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Title: Increasing the physiological relevance of cortical culture experiments via embodiment and manipulation of endogenous cholinergic tone
Author: Hammond, mark W.
ISNI:       0000 0004 2736 0962
Awarding Body: University of Reading
Current Institution: University of Reading
Date of Award: 2012
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Cortical cultures are increasingly implemented as an in vitro model of cortical networks for the study of network level learning and memory using planar multi-electrode arrays. However the recurrent, culture-wide synchronous activity (termed 'global bursts') exhibited by cortical cultures is not representative of the predominantly asynchronous activity characteristic of the intact cortex. Moreover, it has been demonstrated that such activity can interfere with the induction of plasticity and thus result in findings which cannot be related to networks in vivo. Critically, the mechanisms underlying such non-physiological global burst activity have been proposed to arise from incomplete development of the inhibitory network, as a result of the absence of afferent input during synaptic development. Therefore, the hypothesis that that re-introduction of afferent activity will, at least partially, rectify such developmental defects in the synaptic development is proposed. A recording environment was constructed to allow long term embodiment of a cortical culture using actuators and sensors of a mobile robot. Subsequently, the influence of electrical stimulation throughout synaptic development was investigated and found to alter spontaneous activity from global burst activity to a predominantly asynchronous state more comparable to that in vivo. Finally, the presence of significant endogenous, age dependent, cholinergic tone was demonstrated in these cultures and found to contain both muscarinic and nicotinic components. The presence of cholinergic tone and the striking comparability of its modulatory affect to that in vivo, increases the physiological relevance of the cortical culture platform, both within and outside of Animat paradigms. Moreover, such tone also provides a subtle and dynamic method by which plasticity and information flow could be experimentally modulated, in addition to overall excitability, in studies of mechanisms underlying learning and memory.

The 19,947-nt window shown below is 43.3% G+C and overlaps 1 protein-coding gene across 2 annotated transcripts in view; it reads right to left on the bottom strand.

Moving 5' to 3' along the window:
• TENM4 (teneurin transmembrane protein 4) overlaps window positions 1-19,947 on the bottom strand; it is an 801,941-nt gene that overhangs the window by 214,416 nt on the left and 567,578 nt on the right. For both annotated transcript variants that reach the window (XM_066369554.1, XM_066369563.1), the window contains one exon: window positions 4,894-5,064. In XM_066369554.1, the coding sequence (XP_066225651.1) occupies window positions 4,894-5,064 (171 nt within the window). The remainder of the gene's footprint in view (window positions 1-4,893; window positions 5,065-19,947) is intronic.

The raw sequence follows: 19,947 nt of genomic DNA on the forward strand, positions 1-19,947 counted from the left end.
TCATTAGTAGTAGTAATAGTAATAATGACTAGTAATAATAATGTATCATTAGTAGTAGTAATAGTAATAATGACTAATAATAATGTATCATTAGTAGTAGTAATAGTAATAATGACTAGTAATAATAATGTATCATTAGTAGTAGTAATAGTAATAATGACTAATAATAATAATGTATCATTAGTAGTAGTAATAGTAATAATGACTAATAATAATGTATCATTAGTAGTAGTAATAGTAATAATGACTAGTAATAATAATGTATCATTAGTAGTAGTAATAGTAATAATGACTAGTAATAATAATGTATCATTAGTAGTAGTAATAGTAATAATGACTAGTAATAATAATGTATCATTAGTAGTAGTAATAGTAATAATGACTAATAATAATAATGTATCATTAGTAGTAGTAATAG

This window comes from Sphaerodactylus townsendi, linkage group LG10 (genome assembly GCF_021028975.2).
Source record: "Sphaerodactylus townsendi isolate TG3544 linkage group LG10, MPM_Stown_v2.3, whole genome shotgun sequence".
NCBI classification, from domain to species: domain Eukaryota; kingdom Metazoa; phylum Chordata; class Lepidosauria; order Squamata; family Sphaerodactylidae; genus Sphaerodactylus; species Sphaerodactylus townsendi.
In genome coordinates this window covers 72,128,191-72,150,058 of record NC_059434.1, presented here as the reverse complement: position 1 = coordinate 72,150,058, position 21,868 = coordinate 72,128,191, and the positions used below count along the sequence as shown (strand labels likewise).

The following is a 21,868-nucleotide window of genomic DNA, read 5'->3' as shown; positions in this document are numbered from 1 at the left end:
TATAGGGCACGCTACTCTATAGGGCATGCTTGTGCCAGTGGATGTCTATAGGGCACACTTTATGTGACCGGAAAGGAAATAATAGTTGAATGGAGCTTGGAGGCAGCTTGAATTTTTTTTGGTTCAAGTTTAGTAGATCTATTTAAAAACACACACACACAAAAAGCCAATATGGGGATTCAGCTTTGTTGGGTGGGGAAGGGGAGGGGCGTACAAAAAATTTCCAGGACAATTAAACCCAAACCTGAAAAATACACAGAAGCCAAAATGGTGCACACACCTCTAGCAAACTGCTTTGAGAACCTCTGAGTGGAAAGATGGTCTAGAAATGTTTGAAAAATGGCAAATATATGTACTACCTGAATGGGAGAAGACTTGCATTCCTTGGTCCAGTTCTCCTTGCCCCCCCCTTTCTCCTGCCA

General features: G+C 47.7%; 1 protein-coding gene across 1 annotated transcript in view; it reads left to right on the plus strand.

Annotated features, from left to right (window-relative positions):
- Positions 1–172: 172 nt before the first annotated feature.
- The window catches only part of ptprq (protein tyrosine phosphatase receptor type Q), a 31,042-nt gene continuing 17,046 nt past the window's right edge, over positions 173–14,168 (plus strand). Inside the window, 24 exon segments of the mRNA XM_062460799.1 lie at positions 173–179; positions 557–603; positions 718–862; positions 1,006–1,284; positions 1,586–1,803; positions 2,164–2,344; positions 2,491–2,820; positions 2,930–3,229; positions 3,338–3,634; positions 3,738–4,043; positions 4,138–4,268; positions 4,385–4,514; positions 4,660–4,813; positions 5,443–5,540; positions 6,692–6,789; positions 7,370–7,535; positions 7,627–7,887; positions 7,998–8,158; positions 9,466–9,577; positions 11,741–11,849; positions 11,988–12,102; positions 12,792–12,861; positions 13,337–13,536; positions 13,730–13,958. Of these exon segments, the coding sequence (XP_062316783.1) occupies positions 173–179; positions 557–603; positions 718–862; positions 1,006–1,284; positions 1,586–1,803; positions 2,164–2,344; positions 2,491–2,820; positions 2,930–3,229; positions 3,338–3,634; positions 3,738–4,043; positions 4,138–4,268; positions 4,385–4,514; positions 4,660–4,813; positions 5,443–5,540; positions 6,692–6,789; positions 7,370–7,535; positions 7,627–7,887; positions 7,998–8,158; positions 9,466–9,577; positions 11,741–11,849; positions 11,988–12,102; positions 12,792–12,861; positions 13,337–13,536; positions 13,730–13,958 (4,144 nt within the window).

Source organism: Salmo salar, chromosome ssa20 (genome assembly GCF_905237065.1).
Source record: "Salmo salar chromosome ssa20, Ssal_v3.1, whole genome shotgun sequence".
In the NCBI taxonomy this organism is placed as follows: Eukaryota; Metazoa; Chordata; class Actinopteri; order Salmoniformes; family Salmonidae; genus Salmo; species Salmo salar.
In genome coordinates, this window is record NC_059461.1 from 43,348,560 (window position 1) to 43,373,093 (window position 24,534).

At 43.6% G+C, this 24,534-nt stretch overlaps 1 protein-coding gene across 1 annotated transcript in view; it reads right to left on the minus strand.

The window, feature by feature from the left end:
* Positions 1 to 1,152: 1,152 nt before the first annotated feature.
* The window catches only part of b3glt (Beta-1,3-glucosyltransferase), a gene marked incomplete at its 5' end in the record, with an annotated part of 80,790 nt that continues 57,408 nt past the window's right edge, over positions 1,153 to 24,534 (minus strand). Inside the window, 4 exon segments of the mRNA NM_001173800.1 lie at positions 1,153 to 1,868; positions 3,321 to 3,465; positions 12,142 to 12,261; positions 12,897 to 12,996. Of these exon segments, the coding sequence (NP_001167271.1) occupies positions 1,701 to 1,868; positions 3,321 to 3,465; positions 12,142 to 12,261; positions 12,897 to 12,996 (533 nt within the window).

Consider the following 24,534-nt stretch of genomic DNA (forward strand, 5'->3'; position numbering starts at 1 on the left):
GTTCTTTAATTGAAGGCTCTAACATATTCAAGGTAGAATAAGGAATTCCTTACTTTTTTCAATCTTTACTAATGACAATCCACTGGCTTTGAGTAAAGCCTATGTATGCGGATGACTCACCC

Supervisor: Not available Sponsor: Not available
Qualification Name: Thesis (Ph.D.) Qualification Level: Doctoral
EThOS ID:  DOI: Not available